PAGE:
Gatorland

Build It, And They Will Come Why do wading birds show up to nest where there is a large population of alligators? The answer is quite simple - it is part of a mutual symbiolic relationship. The bird's eggs
and chicks get
protection from small
reptiles and mammals like racoons
and opposims. So what is the benefit of this mutual relationship for the alligators? They get to eat the weaker birds and chicks that fall from the nests. Sorry you asked?

 

A search on the web produced several articles comparing the rookeries, The Alligator Farm and Gatorland. I’m not going to repeat that information or give a statistical comparison. I do want to make some comparisons of the two parks from a bird photography perspective.

 

At the Alligator Farm virtually all the birds are close enough that you do not need to have a long lens to capture great images. At Gatorland, many of the birds are across the lake and a long lens is required to get intimate shots of them. There are many birds along the boardwalk that do not require long glass, but for example, all of the nesting wood storks were on the other side of the lake.

 

On the other hand, Gatorland has the observation tower. In addition to being a great place to set your tripod and long lens and look directly across to the nesting birds, it is great for getting in-flight shots. The lake is long, so you have plenty of time to see birds flying into the rookery. When up in the tower you can shoot these birds at the level that they are flying and even from an above the bird perspective. There is no tower at the Farm and I don’t think it would be of much advantage there since you are so close to all of the birds anyway.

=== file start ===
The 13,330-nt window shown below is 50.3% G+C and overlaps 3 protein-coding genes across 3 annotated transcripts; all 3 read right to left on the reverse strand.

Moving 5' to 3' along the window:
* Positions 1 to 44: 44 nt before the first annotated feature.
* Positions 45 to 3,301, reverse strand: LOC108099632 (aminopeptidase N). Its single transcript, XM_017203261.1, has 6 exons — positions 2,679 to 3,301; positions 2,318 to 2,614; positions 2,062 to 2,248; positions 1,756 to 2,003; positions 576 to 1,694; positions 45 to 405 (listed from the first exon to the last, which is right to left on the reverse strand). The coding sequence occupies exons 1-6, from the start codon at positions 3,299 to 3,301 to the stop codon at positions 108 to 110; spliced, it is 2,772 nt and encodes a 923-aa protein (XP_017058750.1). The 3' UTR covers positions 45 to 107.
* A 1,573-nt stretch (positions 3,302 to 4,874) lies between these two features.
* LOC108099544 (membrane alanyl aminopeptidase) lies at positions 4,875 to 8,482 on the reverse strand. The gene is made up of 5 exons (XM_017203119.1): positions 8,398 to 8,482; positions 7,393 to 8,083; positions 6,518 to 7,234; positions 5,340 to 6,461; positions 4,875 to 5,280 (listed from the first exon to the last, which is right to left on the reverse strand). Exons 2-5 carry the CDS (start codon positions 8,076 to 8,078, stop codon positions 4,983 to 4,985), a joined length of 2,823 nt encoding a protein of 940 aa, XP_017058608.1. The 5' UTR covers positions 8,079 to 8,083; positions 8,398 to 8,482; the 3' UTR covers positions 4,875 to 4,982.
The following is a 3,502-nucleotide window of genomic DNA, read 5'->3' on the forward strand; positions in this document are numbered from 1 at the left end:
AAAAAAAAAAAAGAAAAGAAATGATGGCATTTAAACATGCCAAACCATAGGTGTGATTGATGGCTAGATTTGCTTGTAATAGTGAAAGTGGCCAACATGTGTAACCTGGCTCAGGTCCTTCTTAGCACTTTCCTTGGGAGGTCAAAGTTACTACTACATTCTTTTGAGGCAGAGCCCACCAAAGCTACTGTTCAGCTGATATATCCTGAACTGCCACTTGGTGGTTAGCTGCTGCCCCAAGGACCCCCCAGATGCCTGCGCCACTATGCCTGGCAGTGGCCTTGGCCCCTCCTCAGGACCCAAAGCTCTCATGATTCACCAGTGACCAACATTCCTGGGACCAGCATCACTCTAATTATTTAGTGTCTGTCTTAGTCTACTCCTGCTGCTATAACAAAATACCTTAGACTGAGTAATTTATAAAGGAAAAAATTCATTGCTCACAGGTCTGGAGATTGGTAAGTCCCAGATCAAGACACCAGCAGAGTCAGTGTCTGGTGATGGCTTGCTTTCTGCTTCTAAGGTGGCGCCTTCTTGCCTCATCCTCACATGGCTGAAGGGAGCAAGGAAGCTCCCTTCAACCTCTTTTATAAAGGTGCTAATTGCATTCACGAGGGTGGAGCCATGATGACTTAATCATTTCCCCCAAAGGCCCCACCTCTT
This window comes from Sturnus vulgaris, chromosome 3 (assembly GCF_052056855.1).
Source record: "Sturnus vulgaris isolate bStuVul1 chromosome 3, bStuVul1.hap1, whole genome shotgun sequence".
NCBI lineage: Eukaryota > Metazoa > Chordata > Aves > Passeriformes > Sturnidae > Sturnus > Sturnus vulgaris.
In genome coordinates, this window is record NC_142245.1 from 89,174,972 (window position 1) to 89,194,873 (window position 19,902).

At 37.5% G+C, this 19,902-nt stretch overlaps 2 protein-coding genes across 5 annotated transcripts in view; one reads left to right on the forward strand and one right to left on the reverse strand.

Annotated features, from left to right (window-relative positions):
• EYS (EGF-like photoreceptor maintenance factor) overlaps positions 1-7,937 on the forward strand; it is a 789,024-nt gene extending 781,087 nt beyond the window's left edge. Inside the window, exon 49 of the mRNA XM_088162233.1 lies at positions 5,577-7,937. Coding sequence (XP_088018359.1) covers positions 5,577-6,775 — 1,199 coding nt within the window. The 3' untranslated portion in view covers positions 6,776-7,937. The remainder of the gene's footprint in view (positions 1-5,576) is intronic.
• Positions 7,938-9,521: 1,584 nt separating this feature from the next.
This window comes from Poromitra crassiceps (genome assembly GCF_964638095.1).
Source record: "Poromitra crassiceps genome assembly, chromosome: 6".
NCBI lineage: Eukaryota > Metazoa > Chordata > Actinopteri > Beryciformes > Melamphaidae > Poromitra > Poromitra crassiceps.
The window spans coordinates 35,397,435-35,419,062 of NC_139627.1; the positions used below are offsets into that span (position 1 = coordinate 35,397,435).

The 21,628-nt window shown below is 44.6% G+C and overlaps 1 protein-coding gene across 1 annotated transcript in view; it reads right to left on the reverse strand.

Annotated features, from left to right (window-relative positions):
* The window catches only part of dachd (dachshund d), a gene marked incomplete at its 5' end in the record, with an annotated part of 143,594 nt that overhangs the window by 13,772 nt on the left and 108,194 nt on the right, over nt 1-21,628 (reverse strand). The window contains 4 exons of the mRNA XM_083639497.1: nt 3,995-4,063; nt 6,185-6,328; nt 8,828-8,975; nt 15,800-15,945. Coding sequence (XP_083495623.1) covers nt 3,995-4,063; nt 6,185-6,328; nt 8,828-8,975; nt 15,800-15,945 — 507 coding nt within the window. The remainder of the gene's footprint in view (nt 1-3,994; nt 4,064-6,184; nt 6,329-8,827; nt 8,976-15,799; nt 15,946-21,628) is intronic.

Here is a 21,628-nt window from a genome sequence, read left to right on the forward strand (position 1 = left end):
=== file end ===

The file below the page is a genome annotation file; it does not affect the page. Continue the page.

Both parks offer a Photo Pass, but they are a little different. The Gatorland annual pass is $99 ($79 for seniors) versus $79 at the Farm and it is only good for Thursday through Sunday. The pass allows early entry at 7:30 AM compared to 8:00 at the Alligator Farm. The Gatorland Photo Pass also allows for after hours stay, but only on Saturday. Gatorland also has a one day Photo Pass and other options.

 

So, is Gatorland twice as good for bird photography as the Alligator Farm? The short answer is no. Frankly, if I had to choose between the two purely from a bird photography viewpoint, I would choose the Alligator Farm because of its better access to the birds. But usually the choice is not that simple. If you are with your family or non-birders, Gatorland is bigger and has more features. It is also close to Disney World and other major attractions.

 

The bottom line is that you cannot go wrong with either. They both have great facilities with friendly, helpful staffs, and lots of alligators. So do yourself a favor and do like I did, go to both!

 

Have a comment or addition? Enter it HERE.

Entire content of website is © 2013 - 14 by American Wild Bird and individual contributing photographers and writers. All Rights Reserved.